The United States has pursued bilateral sanctions against the SPDC for years. Burma’s powerful neighbors, China and India, have frustrated this. People close to the Indo-Burma Kaladan project, a $100 million port project in Burma, have confirmed to me that India is fully funding it to foster closer ties with Burma. In order to pursue economic recovery on domestically, Washington will need closer ties with both Beijing and Delhi. Neither India nor China will abandon their strategic relations with Burma, until the United States works with them as equal partners in solving Burma’s problems.

The Bush administration began to engage with members of Association of Southeast Asian Nations (ASEAN), China and India bilaterally to put pressure on the Burmese military regime. The new administration should convene a multilateral talks involving all the parties concerned.

The Bush administration also put Burma on the agenda of the UN Security Council – an idea initially pushed by a June 2003 report from the Council on Foreign Relations task force. The Council members including Senators Richard Lugar (then the chair of the Foreign Relations Committee), Diane Feinstein, and Mitch McConnell, and the late Congressman Tom Lantos. The report by Vaclav Havel and Archbishop Desmond Tutu in September 2005 reinforced the notion of Burma as a threat to international peace and security. When a draft resolution finally made it to the Security Council in January 2007, both Russia and China vetoed it. In October 2007, however, Russia and China agreed to a Presidential Statement from the Security Council, condemning violence against protests in Burma and calling for concerned parties to form a dialogue on national reconciliation.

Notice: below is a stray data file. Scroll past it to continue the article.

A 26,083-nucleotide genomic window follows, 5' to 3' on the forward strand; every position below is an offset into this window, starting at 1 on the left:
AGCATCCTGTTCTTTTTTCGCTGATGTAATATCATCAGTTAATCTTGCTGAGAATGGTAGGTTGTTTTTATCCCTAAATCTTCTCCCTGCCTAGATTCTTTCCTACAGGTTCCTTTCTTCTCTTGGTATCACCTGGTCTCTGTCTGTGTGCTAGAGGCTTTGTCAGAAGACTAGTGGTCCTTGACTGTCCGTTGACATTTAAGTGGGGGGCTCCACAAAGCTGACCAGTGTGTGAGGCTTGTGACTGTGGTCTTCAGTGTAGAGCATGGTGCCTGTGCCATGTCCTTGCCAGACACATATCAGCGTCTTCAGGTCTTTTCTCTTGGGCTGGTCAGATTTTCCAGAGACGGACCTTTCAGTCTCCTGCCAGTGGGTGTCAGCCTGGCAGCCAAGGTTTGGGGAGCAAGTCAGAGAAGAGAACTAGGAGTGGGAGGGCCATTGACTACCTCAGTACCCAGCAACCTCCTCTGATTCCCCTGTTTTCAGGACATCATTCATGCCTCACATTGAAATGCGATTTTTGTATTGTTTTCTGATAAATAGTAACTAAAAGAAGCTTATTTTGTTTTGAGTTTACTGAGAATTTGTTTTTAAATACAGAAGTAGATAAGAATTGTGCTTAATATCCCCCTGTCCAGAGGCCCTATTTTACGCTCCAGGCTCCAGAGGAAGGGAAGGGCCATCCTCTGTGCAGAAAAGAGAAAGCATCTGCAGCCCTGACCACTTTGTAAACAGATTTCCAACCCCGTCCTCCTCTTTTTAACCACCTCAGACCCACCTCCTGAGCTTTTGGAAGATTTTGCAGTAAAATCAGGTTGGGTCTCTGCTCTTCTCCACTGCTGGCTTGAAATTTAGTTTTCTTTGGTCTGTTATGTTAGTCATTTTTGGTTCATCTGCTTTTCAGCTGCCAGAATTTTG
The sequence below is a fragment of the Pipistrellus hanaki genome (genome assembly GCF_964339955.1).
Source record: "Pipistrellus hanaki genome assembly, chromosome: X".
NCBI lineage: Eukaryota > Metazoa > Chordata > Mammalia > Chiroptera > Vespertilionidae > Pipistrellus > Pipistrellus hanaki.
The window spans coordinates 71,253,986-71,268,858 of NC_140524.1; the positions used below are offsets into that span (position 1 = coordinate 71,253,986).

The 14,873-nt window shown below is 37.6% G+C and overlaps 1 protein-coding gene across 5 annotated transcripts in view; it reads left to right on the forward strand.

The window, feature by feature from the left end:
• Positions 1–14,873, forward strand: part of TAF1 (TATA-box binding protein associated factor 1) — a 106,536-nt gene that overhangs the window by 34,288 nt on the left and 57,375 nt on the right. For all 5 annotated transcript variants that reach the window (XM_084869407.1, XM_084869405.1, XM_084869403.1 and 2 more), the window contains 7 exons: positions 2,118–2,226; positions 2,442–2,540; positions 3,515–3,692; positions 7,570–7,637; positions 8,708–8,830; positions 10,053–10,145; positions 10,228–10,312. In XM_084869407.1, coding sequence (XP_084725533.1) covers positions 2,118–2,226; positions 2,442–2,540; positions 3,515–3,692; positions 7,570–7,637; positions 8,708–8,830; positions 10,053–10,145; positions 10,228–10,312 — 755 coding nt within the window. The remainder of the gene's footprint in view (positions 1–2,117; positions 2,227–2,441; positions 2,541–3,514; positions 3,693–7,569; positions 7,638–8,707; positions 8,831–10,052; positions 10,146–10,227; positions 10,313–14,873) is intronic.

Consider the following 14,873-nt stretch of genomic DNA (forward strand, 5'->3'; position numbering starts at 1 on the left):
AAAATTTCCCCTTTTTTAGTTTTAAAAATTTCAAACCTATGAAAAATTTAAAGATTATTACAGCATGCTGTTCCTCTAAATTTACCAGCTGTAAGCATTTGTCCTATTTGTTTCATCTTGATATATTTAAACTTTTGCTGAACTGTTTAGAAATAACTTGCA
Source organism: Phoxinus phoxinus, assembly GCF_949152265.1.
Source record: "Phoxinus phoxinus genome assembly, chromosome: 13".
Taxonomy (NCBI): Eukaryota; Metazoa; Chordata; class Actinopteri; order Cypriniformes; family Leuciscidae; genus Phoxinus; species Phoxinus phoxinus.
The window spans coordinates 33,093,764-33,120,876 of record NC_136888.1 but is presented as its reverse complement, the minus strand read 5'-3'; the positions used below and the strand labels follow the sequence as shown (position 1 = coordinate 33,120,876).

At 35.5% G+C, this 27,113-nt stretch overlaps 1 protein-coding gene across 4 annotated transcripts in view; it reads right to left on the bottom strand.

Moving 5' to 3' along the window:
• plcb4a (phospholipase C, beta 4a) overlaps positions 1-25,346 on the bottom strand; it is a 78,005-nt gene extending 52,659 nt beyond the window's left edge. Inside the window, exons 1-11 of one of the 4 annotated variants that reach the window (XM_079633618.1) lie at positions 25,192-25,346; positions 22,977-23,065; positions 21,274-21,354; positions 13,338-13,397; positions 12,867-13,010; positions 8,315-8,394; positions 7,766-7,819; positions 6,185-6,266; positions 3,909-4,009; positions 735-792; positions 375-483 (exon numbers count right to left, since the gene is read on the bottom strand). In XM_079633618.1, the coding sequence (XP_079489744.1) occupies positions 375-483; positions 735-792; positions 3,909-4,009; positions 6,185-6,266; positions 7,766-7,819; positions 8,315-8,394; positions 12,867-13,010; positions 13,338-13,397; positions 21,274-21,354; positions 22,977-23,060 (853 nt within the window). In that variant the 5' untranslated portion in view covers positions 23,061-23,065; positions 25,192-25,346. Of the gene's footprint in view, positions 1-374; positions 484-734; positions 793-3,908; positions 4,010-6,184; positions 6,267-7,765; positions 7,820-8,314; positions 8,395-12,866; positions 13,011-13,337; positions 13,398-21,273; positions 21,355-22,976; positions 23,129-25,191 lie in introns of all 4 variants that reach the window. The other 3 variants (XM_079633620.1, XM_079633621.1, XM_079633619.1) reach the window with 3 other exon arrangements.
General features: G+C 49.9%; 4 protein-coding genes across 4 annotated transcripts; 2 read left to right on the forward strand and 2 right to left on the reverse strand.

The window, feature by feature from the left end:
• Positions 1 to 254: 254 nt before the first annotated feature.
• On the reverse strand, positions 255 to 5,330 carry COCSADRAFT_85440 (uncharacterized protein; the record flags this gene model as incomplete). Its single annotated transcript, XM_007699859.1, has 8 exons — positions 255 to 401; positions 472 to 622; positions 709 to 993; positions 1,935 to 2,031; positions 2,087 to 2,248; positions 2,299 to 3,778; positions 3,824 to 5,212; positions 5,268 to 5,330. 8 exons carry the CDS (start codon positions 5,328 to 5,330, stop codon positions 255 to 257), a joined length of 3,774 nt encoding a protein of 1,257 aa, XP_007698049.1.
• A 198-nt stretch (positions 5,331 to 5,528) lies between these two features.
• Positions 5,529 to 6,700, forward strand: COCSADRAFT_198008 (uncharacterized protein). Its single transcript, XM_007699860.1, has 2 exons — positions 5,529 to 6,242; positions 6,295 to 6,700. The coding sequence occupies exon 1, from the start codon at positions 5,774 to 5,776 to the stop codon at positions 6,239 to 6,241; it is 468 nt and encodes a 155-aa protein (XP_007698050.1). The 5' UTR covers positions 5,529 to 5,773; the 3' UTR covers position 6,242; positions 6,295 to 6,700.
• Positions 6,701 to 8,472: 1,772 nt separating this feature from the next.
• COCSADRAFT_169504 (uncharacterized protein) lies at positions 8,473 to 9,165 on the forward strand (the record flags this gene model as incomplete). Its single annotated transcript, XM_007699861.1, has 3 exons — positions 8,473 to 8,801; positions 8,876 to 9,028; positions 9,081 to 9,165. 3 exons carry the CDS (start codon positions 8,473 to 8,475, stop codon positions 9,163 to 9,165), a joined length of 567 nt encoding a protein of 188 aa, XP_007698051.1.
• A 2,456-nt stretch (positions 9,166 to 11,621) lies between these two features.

In addition to the unitateral sanctions and working through the Security Council, the United States has supported the efforts of the UN Special Envoys. When Suu Kyi was released in 2002, the United States was hopeful for change. However, the Special UN Envoy Ismael Razali was soon frustrated by the lack of progress and resigned. In 2003, Suu Kyi was arrested again and has remained under house arrest ever since. The appointment of Ibrahim Gambari as a UN envoy led to further hopes, but has yet to produce meaningful results.

UN Secretary-General Ban Ki-moon also convened an informal consultation of “Friends of the Secretary-General on Burma,” 14 nations, to discuss the matter but not pursue specific action. The Secretary General was almost on the right track with his “Friends,” but the process was informal and there were too many nations involved.

Michael Green, former Special Assistant to the President and Senior Director for Asian Affairs at the National Security Council, recently wrote in Foreign Affairs that the UN approach has failed. In September 2007, I wrote in Mizzima News that the UN approach had failed to secure the release of Aung San Suu Kyi and other political prisoners.